In this part of my blog series on the dozenal system, I will talk about both small and large number counting in the dozenal system, and how we can still count on our hands in the dozenal system. Before you read this, I suggest checking out the first two parts of this blog series here and here.
In the first part of my blog, I talked about how the only reason that we count in tens is because of the fact that we have ten fingers. It seems very intuitive to everyone, including myself that counting the whole fingers as representative of one makes a lot of sense. As this is how we teach children how to count, we need to have another way to do this for the base 12 system.
Some more inquisitive readers might be glancing down at their hands and see that each finger is made up of 3 sections. Using your thumb to point, your four fingers multiplied by the number of sections is 12. As shown here:
You could then use your hand to indicate how many groups of twelve you have, and then easily count up to 144, which is large enough to work with for teaching children. And, greater than the 10 that our base ten system allows for.
In this respect, dozenal works as well for the small number counting that we teach children as decimal, and arguably better. When we start to deal with multiple digit places, it is obvious that like the decimal places, we need names for all of the places.
For decimal we would read the number 941,375,862 as nine hundred forty-one million, three hundred seventy-five thousand, eight hundred and sixty-two. The purpose of the names like million, hundred and the -ty suffix is to indicate the position of the numbers. Dozenalists don’t use the same names, because they sound too much like base 10, and have come up with their own list, and how to pronounce them.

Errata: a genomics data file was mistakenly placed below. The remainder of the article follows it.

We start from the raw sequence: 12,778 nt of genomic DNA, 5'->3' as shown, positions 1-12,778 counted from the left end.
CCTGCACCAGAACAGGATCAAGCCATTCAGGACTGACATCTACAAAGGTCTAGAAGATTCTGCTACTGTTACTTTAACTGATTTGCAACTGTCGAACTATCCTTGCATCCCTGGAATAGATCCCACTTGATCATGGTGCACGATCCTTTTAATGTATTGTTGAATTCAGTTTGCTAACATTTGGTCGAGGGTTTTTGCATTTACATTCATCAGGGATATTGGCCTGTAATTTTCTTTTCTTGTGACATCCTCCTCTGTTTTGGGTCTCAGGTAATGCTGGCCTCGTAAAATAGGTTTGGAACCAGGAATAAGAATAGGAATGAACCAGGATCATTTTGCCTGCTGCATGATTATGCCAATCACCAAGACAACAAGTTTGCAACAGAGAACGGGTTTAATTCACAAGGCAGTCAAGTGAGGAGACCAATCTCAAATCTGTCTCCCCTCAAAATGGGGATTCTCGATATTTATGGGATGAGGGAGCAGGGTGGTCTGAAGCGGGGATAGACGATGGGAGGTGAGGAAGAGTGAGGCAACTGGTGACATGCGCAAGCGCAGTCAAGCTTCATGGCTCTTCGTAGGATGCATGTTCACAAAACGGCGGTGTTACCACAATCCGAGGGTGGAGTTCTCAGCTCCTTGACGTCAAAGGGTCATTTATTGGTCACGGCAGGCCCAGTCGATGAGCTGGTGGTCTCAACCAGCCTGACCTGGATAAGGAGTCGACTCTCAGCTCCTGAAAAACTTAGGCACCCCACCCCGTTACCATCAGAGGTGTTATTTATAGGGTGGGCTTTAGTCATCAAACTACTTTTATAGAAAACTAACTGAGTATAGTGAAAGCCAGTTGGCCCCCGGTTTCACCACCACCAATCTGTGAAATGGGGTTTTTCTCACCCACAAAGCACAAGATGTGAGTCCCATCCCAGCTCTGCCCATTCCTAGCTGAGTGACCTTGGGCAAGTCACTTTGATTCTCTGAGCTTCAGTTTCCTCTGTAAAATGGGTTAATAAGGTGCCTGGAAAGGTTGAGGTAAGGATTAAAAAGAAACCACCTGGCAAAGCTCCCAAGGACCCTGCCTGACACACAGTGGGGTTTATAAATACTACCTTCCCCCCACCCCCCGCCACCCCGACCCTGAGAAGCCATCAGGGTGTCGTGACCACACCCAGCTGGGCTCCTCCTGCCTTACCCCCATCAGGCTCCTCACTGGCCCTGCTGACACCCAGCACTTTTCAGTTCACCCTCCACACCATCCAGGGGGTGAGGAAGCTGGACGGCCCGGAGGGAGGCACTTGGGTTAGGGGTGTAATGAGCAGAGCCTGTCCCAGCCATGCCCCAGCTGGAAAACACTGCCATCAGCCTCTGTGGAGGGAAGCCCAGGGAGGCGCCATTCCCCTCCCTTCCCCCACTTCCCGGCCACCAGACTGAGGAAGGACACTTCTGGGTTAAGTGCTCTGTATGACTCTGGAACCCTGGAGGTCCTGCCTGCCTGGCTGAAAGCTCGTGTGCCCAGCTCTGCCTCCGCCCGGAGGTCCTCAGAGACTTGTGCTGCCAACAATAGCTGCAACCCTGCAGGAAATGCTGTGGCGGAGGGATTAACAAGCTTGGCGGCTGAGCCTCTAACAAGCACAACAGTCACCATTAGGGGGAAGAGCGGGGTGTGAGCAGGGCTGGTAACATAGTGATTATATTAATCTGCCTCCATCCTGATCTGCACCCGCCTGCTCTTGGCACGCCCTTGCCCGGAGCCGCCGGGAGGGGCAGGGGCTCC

Dozenalists use the names dozen, grosan, monan, dozen monan, grosan monan, bian, dozen bian, grosan bian, thrian and so on. In dozenal, the decmial number 941,375,862 would be written 223,321,846 and pronounced two grosan two dozen 3 bian, 3 grosan 2 dozen 1 monan, 8 grosan 4 dozen six.
I have to admit, when i was reading about these names, they all seemed abstract and bizzare to me, but, as i read more about them, i realized how bizzare and abstract hundreds and tens are, it is only by use that they become normal to us.
In the next and final part of my blog series on the dozenal system, I will talk about the time we almost ended up using the dozenal system, and why unfortunately, we likely never will.